The government never makes anything easy, but you may be pleasantly surprised that the requirements for Medicare eligibility are fairly simple math.
If you’ve worked for at least 10 years and are 65 years of age, you’re eligible for Medicare benefits; and if you’ve never worked but your spouse has, you can qualify based on that criterion. Once you’ve signed up for Medicare, you can choose your coverage options, including Medicare advantage enrollment.
Medicare was originally set up in 1965 by President Johnson as part of his social programs generally referred to as “the Great Society.” Medicare is funded through payroll taxes, which you’ve most likely seen deducted from your paycheck over the years. Johnson’s “War on Poverty” was propelled by the 44% of seniors in the U.S. who were uninsured at the time and often bankrupted by the cost of healthcare. With advances in medicine, today’s seniors are living longer, healthier lives, and health insurance plays a major role in that statistic.
Not just U.S. citizens, but legal permanent residents are eligible for Medicare coverage. If you or your spouse worked in the government and didn’t have Social Security withheld, you are still eligible for Medicare since it was deducted from payroll taxes. Certain medical conditions also entitle you to Medicare before your 65th birthday, such as ALS (Lou Gehrig’s disease), chronic kidney disease that requires transplant or dialysis or if you’ve been on disability for at least two years.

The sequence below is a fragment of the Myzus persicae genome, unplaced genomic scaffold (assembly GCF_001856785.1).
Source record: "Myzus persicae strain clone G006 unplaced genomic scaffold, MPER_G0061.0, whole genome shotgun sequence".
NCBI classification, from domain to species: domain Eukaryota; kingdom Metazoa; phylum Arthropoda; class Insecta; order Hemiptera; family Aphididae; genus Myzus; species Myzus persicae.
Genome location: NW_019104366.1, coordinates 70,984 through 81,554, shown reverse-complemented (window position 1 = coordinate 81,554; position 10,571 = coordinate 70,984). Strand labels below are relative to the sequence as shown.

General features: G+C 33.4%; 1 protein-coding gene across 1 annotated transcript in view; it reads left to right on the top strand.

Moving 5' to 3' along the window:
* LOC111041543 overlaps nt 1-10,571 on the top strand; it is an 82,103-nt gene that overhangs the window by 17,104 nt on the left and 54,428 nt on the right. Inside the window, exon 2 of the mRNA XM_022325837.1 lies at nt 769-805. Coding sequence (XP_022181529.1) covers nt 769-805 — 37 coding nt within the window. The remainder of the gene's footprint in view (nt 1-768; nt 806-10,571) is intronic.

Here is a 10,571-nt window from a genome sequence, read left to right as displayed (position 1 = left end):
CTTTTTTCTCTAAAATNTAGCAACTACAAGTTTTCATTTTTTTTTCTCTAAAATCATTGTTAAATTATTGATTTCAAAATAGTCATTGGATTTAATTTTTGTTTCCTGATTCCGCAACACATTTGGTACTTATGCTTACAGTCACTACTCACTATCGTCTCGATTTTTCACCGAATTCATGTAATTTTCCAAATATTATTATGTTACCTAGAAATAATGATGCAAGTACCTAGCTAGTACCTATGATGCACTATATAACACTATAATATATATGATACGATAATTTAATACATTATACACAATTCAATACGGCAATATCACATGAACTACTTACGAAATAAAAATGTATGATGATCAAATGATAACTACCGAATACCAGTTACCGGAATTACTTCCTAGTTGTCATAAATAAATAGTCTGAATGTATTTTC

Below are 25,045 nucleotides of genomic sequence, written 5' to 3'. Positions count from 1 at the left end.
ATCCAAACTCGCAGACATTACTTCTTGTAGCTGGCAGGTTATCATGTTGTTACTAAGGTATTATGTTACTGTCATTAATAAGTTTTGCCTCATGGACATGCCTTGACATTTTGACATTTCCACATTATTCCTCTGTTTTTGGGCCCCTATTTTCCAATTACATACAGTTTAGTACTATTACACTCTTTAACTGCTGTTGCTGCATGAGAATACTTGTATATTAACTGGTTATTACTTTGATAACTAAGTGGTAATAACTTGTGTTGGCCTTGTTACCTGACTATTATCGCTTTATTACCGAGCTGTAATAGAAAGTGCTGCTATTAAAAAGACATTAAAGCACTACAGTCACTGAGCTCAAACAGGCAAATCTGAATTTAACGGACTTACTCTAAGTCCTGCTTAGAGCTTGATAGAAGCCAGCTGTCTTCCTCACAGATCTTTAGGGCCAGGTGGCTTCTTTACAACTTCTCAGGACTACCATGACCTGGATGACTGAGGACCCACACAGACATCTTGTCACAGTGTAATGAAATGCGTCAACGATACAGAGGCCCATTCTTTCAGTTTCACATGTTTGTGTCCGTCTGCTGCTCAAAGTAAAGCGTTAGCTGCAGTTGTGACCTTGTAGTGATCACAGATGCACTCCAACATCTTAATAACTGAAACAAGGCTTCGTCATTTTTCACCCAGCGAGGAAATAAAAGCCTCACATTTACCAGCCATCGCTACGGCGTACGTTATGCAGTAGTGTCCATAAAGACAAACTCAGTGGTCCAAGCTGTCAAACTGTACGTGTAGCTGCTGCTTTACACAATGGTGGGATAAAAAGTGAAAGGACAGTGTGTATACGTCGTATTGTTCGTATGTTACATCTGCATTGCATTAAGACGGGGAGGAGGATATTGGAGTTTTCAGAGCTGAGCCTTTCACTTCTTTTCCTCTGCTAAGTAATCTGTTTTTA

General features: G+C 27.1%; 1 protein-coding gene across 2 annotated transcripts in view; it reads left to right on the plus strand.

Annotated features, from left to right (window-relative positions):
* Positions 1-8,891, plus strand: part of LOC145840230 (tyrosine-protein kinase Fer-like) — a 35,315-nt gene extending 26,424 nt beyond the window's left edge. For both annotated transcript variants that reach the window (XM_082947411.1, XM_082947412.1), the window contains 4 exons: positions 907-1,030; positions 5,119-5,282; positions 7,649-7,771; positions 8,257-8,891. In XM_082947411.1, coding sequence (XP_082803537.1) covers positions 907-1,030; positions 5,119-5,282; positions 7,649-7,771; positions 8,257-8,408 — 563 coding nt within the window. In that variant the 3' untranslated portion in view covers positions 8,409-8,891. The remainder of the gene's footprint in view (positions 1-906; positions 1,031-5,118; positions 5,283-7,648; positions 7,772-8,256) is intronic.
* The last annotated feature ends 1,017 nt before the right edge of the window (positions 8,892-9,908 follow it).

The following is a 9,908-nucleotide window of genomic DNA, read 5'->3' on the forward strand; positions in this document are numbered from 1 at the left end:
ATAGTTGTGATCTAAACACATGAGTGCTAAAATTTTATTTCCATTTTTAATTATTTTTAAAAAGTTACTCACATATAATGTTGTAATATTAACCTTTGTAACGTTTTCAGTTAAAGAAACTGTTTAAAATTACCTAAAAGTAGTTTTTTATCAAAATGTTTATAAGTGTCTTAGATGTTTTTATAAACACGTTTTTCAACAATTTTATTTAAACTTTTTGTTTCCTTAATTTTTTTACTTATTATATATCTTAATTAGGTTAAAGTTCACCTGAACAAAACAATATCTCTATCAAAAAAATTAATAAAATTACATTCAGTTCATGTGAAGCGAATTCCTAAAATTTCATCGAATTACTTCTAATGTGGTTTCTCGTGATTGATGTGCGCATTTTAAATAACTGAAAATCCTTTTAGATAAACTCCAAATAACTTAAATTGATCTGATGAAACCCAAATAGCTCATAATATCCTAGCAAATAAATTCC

If you’re still not sure when or if you qualify for Medicare, the government offers a handy online tool. All you need to do is type in your date of birth and answer two qualifying questions to find the exact date of your eligibility.
Medicare coverage comes in four parts:
- Part A is considered catastrophic coverage for hospital stays and short-term care in skilled nursing facilities. If you’re still working, you won’t need to pay a premium for this coverage since it’s paid directly from your paycheck.
- Part B is outpatient medical coverage, which generally comes along with Part A and covers doctor’s visits, as well as office procedures and medical equipment. This typically involves a monthly premium of,just under $100.
- Part C is where Medicare advantage enrollment comes in. This type of coverage is similar to that of an HMO or PPO where you pick an in-plan provider. The coverage offered through Medicare advantage enrollment may provide more services than you’d get with standard Medicare, such as vision, dental and/or chiropractic.
- Part D is prescription drug coverage, which also may be offered if you opt for Medicare advantage enrollment.
Once you’ve determined that you’ve met the requirements for Medicare eligibility, you’ll need to sign up. If you’re already receiving Social Security and meet the age requirement, you’ll have a card sent to you automatically, and your coverage starts the month you turn 65. Otherwise, you have a seven-month window in which to sign up: three months before your birthday month to three months after your birthday month. I
If you miss the deadline, there’s a 10% penalty for Part B coverage. Call Social Security at 1-800-772-1213 to apply for Medicare or you can do it online.